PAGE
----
At the start of a nonjury the parties stipulated that plaintiff had established its prima facie case and that defendant had timely denied the claims at issue. The parties agreed that the only issues at trial were whether defendant had properly denied the claims on the ground that, after defendant had paid plaintiff a reduced sum, the remaining amount sought in the claims exceeded the amount permissible by the applicable workers’ compensation fee schedule, and whether the claim comprising the fifth cause of action had additionally been properly reduced based upon a $200 policy deductible.
After the trial court marked as exhibits documents which included two pages of a workers’ compensation medical fee schedule, the claim forms and the denial of claim forms, the trial began and plaintiff immediately rested. Defendant then stated that it did not have a witness to testify regarding the fee schedule. Defendant asked the court to take judicial notice of the workers’ compensation fee schedule and rested. The Civil Court granted judgment to plaintiff, stating only that defendant had failed to proffer a witness. It is unclear whether the court took judicial notice of the workers’ compensation fee schedule. The Court stated:
While a court is permitted to take judicial notice of, among other things, the workers’ compensation fee schedule (see CPLR 4511 [b]; LVOV Acupuncture, P.C. v GEICO Ins. Co., 32 Misc 3d 144[A], 2011 NY Slip Op 51721[U] [App Term, 2d Dept, 2d, 11th & 13th Jud Dists 2011]; see also Kingsbrook Jewish Med. Ctr. v Allstate Ins. Co., 61 AD3d 13, 20 ), the party seeking to have the court take judicial notice should provide the court with sufficient information to comply with the request (see CPLR 4511 [b]; Megacure Acupuncture, P.C. v Clarendon Natl. Ins. Co., 33 Misc 3d 141[A], 2011 NY Slip Op 52199[U] [App Term, 2d Dept, 2d, 11th & 13th Jud Dists 2011]) and demonstrate that it “has given each adverse party notice of [its] intention to request it” (CPLR 4511 [b]). Even if the Civil Court had taken judicial notice of the workers’ compensation fee schedule, the fee schedule does not, in and of itself, establish that [*2]defendant properly utilized the codes set forth within the workers’ compensation fee schedule to calculate the amount which plaintiff was entitled to recover for each service rendered (see Kingsbrook Jewish Med. Ctr. v Allstate Ins. Co., 61 AD3d 13 ; Rogy Med., P.C. v Mercury Cas. Co., 23 Misc 3d 132[A], 2009 NY Slip Op 50732[U] [App Term, 2d Dept, 2d, 11th & 13th Jud Dists 2009]; cf. Natural Acupuncture Health, P.C. v Praetorian Ins. Co., 30 Misc 3d 132[A], 2011 NY Slip Op 50040[U] [App Term, 1st Dept 2011]). In addition, defendant also proffered no evidence to prove that the claim at issue in the fifth cause of action had been properly reduced by virtue of a $200 deductible.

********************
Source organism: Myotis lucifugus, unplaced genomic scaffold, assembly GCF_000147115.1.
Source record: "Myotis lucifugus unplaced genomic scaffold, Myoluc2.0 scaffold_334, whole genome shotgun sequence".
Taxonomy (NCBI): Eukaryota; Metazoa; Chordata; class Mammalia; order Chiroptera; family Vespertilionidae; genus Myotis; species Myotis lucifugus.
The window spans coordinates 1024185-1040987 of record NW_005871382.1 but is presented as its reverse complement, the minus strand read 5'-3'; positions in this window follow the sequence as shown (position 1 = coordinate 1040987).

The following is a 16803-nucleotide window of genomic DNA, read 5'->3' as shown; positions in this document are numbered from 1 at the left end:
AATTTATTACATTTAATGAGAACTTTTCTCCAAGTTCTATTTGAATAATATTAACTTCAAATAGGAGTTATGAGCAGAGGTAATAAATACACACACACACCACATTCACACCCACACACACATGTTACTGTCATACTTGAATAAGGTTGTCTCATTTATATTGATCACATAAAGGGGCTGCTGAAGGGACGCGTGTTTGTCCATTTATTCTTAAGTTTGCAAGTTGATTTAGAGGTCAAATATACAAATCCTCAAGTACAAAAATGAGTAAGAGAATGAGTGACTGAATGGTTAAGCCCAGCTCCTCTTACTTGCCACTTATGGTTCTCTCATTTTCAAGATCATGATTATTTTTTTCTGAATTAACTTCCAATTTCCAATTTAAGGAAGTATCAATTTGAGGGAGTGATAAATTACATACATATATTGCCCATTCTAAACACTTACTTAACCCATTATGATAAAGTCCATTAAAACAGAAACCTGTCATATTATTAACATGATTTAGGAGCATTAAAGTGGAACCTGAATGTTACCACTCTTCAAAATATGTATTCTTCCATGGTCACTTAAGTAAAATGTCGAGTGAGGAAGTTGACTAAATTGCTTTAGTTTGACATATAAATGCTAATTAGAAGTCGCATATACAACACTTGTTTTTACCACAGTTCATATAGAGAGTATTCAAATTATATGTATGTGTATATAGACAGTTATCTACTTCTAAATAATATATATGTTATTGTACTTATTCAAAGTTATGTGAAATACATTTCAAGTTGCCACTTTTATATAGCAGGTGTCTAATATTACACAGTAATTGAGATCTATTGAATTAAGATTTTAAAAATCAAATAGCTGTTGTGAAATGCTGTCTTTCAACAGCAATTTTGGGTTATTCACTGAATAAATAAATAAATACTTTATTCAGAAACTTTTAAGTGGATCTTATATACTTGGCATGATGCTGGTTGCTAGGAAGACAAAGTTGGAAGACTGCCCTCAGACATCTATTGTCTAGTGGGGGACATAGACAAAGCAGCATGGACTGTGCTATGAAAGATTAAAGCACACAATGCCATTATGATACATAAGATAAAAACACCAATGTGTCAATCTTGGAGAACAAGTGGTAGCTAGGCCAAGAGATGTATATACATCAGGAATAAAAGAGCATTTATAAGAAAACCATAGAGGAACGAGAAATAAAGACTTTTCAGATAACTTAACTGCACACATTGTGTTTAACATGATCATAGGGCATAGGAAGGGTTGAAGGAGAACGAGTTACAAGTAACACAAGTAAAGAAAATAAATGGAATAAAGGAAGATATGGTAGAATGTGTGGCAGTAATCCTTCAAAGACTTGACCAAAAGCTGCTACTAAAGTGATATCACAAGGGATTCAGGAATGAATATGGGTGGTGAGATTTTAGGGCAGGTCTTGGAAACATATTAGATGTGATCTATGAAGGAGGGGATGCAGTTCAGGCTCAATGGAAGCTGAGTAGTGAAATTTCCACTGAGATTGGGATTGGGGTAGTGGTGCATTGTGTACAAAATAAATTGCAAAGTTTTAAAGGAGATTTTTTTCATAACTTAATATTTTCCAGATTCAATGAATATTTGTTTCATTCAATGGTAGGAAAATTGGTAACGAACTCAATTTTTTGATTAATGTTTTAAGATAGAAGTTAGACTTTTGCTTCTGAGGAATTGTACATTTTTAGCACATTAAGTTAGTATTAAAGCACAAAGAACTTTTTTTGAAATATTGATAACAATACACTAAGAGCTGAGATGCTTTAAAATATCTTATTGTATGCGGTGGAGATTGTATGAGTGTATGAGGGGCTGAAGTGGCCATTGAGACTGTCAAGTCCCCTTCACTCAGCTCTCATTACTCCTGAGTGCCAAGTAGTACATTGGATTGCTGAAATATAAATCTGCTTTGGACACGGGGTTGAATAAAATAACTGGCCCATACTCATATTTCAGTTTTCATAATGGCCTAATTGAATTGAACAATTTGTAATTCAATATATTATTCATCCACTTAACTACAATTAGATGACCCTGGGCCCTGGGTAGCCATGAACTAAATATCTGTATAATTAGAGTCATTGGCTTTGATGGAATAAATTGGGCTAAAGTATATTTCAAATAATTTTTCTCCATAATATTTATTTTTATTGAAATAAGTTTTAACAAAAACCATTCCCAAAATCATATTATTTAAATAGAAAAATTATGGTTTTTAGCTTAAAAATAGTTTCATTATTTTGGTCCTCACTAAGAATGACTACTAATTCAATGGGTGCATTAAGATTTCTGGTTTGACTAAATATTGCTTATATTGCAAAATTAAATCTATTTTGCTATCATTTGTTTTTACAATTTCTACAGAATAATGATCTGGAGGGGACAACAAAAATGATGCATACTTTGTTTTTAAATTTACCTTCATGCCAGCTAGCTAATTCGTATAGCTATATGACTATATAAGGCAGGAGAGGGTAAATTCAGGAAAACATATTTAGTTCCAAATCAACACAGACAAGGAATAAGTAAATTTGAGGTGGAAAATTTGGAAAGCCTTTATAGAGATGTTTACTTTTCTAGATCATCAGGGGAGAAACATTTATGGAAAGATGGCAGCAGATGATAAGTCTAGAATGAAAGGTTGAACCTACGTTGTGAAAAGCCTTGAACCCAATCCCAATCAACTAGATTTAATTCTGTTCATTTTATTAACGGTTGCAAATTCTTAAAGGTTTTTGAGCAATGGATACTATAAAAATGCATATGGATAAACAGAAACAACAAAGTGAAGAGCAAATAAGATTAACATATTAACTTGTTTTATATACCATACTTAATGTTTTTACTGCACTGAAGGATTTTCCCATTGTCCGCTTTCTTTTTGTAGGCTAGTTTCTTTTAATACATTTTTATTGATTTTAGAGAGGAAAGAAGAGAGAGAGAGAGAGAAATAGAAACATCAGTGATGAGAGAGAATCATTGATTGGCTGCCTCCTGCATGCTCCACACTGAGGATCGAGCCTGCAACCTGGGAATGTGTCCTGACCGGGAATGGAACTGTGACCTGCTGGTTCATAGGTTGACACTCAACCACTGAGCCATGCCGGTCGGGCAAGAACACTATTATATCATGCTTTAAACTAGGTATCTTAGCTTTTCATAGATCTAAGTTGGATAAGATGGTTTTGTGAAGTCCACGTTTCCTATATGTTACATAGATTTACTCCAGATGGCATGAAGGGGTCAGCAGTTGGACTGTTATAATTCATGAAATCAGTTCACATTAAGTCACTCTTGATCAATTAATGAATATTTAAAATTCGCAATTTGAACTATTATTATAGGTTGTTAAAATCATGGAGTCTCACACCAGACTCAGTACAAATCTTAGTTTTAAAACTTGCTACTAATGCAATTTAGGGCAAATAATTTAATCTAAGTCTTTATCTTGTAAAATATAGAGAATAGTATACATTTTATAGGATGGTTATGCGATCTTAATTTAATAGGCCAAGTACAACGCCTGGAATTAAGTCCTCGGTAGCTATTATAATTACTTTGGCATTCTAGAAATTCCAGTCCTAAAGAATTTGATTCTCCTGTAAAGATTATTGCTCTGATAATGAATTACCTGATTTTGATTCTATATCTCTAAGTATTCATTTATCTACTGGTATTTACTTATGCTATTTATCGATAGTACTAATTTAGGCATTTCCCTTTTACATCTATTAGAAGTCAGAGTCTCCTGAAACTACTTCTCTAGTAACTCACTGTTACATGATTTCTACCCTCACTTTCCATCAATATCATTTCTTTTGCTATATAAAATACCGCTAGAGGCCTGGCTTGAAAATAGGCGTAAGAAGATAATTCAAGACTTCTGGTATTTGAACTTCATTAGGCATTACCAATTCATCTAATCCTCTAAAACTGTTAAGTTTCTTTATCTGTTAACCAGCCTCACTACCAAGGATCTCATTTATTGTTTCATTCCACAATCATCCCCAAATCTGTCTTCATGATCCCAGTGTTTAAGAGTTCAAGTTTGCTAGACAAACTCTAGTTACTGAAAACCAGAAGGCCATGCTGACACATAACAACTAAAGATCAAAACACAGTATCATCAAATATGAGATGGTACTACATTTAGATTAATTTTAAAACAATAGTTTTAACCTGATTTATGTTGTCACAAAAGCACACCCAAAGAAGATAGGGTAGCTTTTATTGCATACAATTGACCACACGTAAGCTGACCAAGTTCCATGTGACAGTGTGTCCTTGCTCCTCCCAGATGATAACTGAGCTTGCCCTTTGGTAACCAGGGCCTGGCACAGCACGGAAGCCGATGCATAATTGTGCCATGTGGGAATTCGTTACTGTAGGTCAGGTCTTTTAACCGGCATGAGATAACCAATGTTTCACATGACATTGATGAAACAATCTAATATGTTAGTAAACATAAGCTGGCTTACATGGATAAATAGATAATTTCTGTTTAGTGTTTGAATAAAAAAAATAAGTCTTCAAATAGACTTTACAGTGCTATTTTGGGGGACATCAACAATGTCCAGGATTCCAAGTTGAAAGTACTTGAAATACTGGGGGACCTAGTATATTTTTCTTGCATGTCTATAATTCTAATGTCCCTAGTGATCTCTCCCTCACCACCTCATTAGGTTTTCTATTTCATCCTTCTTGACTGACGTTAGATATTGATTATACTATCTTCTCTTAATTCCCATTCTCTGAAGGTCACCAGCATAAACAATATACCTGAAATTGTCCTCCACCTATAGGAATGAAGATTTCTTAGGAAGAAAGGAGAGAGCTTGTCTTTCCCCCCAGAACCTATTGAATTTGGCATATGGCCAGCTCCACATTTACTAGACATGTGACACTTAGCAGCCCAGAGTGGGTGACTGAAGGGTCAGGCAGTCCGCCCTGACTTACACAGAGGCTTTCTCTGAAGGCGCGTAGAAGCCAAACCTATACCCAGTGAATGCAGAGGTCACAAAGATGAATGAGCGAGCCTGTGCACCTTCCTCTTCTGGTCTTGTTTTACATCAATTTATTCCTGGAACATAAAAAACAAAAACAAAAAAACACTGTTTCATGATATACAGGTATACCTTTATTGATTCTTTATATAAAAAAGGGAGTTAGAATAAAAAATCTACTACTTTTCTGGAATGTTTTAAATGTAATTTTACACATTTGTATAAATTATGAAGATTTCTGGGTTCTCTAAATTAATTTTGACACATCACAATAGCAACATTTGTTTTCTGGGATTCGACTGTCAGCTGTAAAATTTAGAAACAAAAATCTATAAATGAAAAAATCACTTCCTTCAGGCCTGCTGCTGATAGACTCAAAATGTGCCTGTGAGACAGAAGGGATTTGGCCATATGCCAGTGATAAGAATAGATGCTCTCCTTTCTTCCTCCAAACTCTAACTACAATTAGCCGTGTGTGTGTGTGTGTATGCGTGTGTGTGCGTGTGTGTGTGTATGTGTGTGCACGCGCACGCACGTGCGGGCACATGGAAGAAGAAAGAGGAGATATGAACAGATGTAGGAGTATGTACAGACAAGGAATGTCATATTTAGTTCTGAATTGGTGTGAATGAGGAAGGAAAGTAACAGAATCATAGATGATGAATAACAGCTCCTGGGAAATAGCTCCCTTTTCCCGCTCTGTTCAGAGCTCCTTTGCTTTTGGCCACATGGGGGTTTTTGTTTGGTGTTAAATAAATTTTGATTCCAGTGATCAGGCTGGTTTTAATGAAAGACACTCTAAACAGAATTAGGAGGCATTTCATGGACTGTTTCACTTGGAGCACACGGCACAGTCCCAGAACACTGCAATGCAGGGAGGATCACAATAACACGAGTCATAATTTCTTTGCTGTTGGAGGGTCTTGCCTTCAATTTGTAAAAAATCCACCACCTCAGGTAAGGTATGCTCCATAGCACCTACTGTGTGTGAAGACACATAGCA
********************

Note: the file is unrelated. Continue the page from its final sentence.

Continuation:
Shows that judicial notice is not absolute, a party must comply with the provisions of the law the Court would take judicial notice of